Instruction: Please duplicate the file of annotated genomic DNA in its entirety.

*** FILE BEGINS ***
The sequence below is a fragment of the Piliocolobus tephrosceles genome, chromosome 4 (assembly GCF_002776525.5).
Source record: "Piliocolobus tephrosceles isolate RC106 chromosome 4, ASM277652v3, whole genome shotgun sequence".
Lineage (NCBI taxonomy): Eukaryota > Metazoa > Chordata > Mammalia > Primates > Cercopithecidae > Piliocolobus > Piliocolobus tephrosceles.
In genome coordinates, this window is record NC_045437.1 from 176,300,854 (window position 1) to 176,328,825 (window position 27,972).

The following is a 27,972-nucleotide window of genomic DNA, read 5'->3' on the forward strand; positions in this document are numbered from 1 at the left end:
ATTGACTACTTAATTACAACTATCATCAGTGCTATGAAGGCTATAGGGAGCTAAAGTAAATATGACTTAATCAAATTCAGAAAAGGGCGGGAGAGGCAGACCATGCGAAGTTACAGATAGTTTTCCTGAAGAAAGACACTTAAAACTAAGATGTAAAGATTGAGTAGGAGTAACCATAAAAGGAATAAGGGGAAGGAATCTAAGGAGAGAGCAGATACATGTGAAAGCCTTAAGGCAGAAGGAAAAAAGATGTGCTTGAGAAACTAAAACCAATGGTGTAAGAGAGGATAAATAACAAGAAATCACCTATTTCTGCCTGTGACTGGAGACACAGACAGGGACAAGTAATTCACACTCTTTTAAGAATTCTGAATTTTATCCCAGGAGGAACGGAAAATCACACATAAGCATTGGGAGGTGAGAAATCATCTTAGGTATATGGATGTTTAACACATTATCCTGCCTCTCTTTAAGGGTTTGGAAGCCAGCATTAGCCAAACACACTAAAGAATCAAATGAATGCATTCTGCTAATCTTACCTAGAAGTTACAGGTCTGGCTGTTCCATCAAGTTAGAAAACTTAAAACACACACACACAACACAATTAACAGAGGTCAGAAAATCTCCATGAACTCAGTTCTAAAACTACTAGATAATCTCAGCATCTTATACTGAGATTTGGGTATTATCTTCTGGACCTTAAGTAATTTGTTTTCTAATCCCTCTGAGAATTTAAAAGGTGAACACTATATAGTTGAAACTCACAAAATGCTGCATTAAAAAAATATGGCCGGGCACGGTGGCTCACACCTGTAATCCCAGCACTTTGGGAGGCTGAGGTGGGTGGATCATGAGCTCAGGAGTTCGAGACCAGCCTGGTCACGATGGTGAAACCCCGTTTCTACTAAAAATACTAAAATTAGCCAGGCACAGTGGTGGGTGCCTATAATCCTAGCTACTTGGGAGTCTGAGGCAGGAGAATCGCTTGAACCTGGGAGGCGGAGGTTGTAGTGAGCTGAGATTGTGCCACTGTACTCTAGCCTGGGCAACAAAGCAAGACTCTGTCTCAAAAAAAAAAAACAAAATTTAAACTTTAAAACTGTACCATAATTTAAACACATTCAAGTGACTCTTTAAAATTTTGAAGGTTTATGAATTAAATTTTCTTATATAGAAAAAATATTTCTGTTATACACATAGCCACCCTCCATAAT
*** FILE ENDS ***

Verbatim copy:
The sequence below is a fragment of the Piliocolobus tephrosceles genome, chromosome 4 (assembly GCF_002776525.5).
Source record: "Piliocolobus tephrosceles isolate RC106 chromosome 4, ASM277652v3, whole genome shotgun sequence".
Lineage (NCBI taxonomy): Eukaryota > Metazoa > Chordata > Mammalia > Primates > Cercopithecidae > Piliocolobus > Piliocolobus tephrosceles.
In genome coordinates, this window is record NC_045437.1 from 176,300,854 (window position 1) to 176,328,825 (window position 27,972).

The following is a 27,972-nucleotide window of genomic DNA, read 5'->3' on the forward strand; positions in this document are numbered from 1 at the left end:
ATTGACTACTTAATTACAACTATCATCAGTGCTATGAAGGCTATAGGGAGCTAAAGTAAATATGACTTAATCAAATTCAGAAAAGGGCGGGAGAGGCAGACCATGCGAAGTTACAGATAGTTTTCCTGAAGAAAGACACTTAAAACTAAGATGTAAAGATTGAGTAGGAGTAACCATAAAAGGAATAAGGGGAAGGAATCTAAGGAGAGAGCAGATACATGTGAAAGCCTTAAGGCAGAAGGAAAAAAGATGTGCTTGAGAAACTAAAACCAATGGTGTAAGAGAGGATAAATAACAAGAAATCACCTATTTCTGCCTGTGACTGGAGACACAGACAGGGACAAGTAATTCACACTCTTTTAAGAATTCTGAATTTTATCCCAGGAGGAACGGAAAATCACACATAAGCATTGGGAGGTGAGAAATCATCTTAGGTATATGGATGTTTAACACATTATCCTGCCTCTCTTTAAGGGTTTGGAAGCCAGCATTAGCCAAACACACTAAAGAATCAAATGAATGCATTCTGCTAATCTTACCTAGAAGTTACAGGTCTGGCTGTTCCATCAAGTTAGAAAACTTAAAACACACACACACAACACAATTAACAGAGGTCAGAAAATCTCCATGAACTCAGTTCTAAAACTACTAGATAATCTCAGCATCTTATACTGAGATTTGGGTATTATCTTCTGGACCTTAAGTAATTTGTTTTCTAATCCCTCTGAGAATTTAAAAGGTGAACACTATATAGTTGAAACTCACAAAATGCTGCATTAAAAAAATATGGCCGGGCACGGTGGCTCACACCTGTAATCCCAGCACTTTGGGAGGCTGAGGTGGGTGGATCATGAGCTCAGGAGTTCGAGACCAGCCTGGTCACGATGGTGAAACCCCGTTTCTACTAAAAATACTAAAATTAGCCAGGCACAGTGGTGGGTGCCTATAATCCTAGCTACTTGGGAGTCTGAGGCAGGAGAATCGCTTGAACCTGGGAGGCGGAGGTTGTAGTGAGCTGAGATTGTGCCACTGTACTCTAGCCTGGGCAACAAAGCAAGACTCTGTCTCAAAAAAAAAAAACAAAATTTAAACTTTAAAACTGTACCATAATTTAAACACATTCAAGTGACTCTTTAAAATTTTGAAGGTTTATGAATTAAATTTTCTTATATAGAAAAAATATTTCTGTTATACACATAGCCACCCTCCATAAT